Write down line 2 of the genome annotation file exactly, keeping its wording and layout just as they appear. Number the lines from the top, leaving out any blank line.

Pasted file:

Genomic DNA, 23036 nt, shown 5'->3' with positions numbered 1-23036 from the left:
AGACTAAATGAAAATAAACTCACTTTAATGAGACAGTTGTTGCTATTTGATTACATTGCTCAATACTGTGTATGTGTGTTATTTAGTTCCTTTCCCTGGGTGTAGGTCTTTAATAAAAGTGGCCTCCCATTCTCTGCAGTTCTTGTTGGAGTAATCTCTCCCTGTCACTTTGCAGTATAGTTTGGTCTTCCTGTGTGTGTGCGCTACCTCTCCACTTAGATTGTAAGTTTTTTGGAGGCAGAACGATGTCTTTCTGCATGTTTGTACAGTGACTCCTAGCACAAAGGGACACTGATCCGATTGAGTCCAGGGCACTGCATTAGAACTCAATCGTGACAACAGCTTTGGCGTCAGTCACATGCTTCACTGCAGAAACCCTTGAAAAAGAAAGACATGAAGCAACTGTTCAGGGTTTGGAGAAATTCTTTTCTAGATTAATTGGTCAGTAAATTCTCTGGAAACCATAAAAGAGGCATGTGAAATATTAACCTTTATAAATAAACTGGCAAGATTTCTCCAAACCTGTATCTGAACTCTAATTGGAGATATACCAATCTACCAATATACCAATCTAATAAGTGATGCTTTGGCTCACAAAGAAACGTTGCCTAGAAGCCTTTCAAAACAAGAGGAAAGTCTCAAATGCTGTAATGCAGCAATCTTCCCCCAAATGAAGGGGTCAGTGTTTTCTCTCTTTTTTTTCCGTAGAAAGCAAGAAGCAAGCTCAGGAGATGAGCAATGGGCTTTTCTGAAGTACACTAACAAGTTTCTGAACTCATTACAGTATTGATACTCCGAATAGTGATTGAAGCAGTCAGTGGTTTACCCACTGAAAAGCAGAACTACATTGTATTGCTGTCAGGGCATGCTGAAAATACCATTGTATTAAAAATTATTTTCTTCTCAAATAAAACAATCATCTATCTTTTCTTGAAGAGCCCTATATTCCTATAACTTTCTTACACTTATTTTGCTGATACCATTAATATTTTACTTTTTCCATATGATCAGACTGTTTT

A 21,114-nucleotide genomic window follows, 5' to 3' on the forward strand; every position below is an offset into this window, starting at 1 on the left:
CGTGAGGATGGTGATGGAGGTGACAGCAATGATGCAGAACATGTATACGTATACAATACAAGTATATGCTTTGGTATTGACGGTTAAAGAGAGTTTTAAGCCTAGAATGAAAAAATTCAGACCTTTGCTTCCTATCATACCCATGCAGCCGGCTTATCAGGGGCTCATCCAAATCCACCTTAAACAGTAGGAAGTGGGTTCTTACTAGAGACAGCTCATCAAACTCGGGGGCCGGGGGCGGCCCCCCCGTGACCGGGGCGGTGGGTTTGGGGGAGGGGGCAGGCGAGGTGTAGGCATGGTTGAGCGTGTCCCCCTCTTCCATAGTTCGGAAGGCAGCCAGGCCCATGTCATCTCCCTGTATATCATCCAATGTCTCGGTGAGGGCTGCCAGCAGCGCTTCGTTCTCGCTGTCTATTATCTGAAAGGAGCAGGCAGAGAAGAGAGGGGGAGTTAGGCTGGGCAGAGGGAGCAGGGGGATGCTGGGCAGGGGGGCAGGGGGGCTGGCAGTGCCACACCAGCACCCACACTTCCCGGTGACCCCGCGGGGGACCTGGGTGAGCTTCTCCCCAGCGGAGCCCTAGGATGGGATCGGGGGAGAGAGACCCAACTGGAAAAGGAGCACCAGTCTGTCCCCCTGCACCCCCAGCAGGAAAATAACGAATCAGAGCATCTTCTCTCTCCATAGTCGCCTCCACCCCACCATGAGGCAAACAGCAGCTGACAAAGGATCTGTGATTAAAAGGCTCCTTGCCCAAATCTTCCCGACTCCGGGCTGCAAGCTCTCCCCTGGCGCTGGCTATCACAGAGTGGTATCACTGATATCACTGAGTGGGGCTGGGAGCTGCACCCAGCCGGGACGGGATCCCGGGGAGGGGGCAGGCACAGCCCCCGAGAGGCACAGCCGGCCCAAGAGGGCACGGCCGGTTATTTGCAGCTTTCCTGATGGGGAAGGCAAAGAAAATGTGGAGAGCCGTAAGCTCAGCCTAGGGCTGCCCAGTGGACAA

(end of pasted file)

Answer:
AGACTAAATGAAAATAAACTCACTTTAATGAGACAGTTGTTGCTATTTGATTACATTGCTCAATACTGTGTATGTGTGTTATTTAGTTCCTTTCCCTGGGTGTAGGTCTTTAATAAAAGTGGCCTCCCATTCTCTGCAGTTCTTGTTGGAGTAATCTCTCCCTGTCACTTTGCAGTATAGTTTGGTCTTCCTGTGTGTGTGCGCTACCTCTCCACTTAGATTGTAAGTTTTTTGGAGGCAGAACGATGTCTTTCTGCATGTTTGTACAGTGACTCCTAGCACAAAGGGACACTGATCCGATTGAGTCCAGGGCACTGCATTAGAACTCAATCGTGACAACAGCTTTGGCGTCAGTCACATGCTTCACTGCAGAAACCCTTGAAAAAGAAAGACATGAAGCAACTGTTCAGGGTTTGGAGAAATTCTTTTCTAGATTAATTGGTCAGTAAATTCTCTGGAAACCATAAAAGAGGCATGTGAAATATTAACCTTTATAAATAAACTGGCAAGATTTCTCCAAACCTGTATCTGAACTCTAATTGGAGATATACCAATCTACCAATATACCAATCTAATAAGTGATGCTTTGGCTCACAAAGAAACGTTGCCTAGAAGCCTTTCAAAACAAGAGGAAAGTCTCAAATGCTGTAATGCAGCAATCTTCCCCCAAATGAAGGGGTCAGTGTTTTCTCTCTTTTTTTTCCGTAGAAAGCAAGAAGCAAGCTCAGGAGATGAGCAATGGGCTTTTCTGAAGTACACTAACAAGTTTCTGAACTCATTACAGTATTGATACTCCGAATAGTGATTGAAGCAGTCAGTGGTTTACCCACTGAAAAGCAGAACTACATTGTATTGCTGTCAGGGCATGCTGAAAATACCATTGTATTAAAAATTATTTTCTTCTCAAATAAAACAATCATCTATCTTTTCTTGAAGAGCCCTATATTCCTATAACTTTCTTACACTTATTTTGCTGATACCATTAATATTTTACTTTTTCCATATGATCAGACTGTTTT